• Proposals outlined at today’s joint NHSE and NHSI board meeting
  • Also discussed plans to roll back parts of Lansley reforms
  • But proposals would need to be backed by government before becoming law

National leaders have proposed significant curbs on the freedom of foundation trusts, including the ability to enforce mergers and subjecting them to controls on capital spending.

NHS England and NHS Improvement have also outlined further potential changes to the national payment tariff, and provided more detail on plans to roll back key parts of the Lansley reforms on competition.

In a report discussed at a joint board meeting today, the arm’s-length bodies outlined “proposals for possible legislation” to ease implementation of the NHS long-term plan.

It proposed:

  • NHSI should have targeted powers to direct mergers or acquisitions involving foundation trusts (as it can for non-FTs);
  • that NHSI have powers to set annual capital spending limits for foundation trusts (as it does for non-FTs);
  • national tariff prices be set as a “formula” rather than a fixed value, to reflect local factors;
  • a new power for local areas to agree appropriate payment arrangements and national prices to be applied only in specific circumstances, such as to allow out of area treatments;
  • the power of trusts to apply to NHSI to make local modifications to tariff prices should be removed;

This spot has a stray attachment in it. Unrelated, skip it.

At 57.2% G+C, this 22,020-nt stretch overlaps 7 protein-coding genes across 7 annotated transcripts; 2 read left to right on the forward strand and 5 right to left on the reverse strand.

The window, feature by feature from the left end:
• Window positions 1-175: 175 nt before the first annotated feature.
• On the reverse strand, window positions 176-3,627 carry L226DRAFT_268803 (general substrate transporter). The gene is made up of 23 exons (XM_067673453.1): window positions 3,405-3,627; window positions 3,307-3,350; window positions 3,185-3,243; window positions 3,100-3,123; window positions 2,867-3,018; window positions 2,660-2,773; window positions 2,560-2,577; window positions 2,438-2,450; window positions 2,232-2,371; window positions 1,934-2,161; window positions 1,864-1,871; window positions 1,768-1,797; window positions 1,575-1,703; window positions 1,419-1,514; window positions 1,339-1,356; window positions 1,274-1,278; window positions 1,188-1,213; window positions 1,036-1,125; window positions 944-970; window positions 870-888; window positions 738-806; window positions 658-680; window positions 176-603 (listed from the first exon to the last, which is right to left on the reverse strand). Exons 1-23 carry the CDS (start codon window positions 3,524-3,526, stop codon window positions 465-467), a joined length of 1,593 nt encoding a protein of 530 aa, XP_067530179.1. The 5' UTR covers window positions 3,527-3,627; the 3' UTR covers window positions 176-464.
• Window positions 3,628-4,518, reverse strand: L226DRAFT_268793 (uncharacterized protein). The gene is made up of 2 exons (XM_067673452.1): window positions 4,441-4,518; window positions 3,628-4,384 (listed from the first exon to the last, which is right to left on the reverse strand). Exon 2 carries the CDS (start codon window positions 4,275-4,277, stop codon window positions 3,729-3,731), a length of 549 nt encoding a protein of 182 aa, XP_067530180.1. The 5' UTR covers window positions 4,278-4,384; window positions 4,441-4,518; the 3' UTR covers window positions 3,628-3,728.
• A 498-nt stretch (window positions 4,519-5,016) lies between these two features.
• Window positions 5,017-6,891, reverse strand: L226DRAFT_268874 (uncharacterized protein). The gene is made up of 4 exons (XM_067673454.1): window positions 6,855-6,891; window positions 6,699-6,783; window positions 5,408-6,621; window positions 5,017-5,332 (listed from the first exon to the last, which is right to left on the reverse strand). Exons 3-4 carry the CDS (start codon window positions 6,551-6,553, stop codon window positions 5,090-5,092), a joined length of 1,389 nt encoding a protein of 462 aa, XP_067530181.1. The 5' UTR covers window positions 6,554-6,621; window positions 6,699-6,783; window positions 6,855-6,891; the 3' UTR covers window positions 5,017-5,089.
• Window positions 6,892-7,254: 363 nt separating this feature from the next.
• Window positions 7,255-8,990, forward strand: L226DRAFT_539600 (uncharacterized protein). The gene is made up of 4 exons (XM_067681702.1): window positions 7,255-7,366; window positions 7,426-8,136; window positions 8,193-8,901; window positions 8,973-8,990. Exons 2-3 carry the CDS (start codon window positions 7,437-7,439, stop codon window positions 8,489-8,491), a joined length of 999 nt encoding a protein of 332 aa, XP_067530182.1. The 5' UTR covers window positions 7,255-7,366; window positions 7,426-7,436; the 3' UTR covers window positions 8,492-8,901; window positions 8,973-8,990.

• commissioners and providers be effectively removed from the scope of the public contracts regulations, with commissioners subject to a “best value” test instead;
  • removing the powers of the Competition and Markets Authority to review mergers involving FTs; and
  • various measures to ensure greater integration between national and local bodies.

HSJ revealed in December the regulators were considering proposing they take on powers to direct FTs to merge, and impose capital controls. Another option considered, for the centre to be able to direct FTs’ senior appointments, appears to have been dropped.

Ultimately, the proposals would need to be backed by government and passed in Parliament if they are to become law.

On mergers, the report said: “Wherever possible, we would want local provider organisations and their system partners to agree where improvements of this kind are needed and how to take them forward.

“In some circumstances, however, such improvements could be frustrated by the reluctance of one local trust to consider such arrangements….

“We are proposing that NHS Improvement should have targeted powers to direct mergers or acquisitions involving NHS foundation trusts, in specific circumstances only, where there are clear patient benefits.”

It said FTs’ current ability to set their own capital plans has led to situations where it has been necessary to constrain or delay urgent spending by non-FTs, due to the uncertainty around the level of overall spending.

The report referred to ongoing changes to the tariff, such as the “blended” payment system for emergency care, and said “choice will still exist for elective care and money will need to continue to follow patients accordingly”.

But it added the legislative changes proposed would offer more flexibility to support “new ways of delivering care”.

A period of engagement on the proposals has been launched with feedback requested by 25 April. At the board meeting, NHS England national director of strategy and innovation Ian Dodge said his estimate was that any legislative change would probably not come into effect until 2022 at the earliest.

He claimed the proposals on FTs were “highly targeted” and would not change “the core FT model and freedoms”.